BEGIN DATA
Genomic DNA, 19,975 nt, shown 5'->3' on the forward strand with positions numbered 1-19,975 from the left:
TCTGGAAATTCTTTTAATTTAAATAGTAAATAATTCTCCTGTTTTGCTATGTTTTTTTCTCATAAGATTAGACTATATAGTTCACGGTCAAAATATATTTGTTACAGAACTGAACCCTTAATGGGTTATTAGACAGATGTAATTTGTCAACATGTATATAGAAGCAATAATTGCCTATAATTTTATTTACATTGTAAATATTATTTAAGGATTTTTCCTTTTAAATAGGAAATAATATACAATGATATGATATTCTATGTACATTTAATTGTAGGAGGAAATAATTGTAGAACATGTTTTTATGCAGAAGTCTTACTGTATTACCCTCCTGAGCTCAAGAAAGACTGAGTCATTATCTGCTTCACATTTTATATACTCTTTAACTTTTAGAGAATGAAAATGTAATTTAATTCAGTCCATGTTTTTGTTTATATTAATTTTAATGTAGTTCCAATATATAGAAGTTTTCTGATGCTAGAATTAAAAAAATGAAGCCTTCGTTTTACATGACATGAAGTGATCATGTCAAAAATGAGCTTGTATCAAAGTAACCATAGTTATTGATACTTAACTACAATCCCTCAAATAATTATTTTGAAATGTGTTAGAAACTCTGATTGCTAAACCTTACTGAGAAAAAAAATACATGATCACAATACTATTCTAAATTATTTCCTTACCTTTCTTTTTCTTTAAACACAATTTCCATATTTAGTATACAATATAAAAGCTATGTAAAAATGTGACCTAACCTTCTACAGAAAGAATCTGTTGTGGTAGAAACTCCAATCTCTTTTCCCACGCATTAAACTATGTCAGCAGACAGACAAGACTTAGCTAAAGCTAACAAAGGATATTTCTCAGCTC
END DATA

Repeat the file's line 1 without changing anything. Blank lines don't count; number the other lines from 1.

Genomic DNA, 19,975 nt, shown 5'->3' on the forward strand with positions numbered 1-19,975 from the left: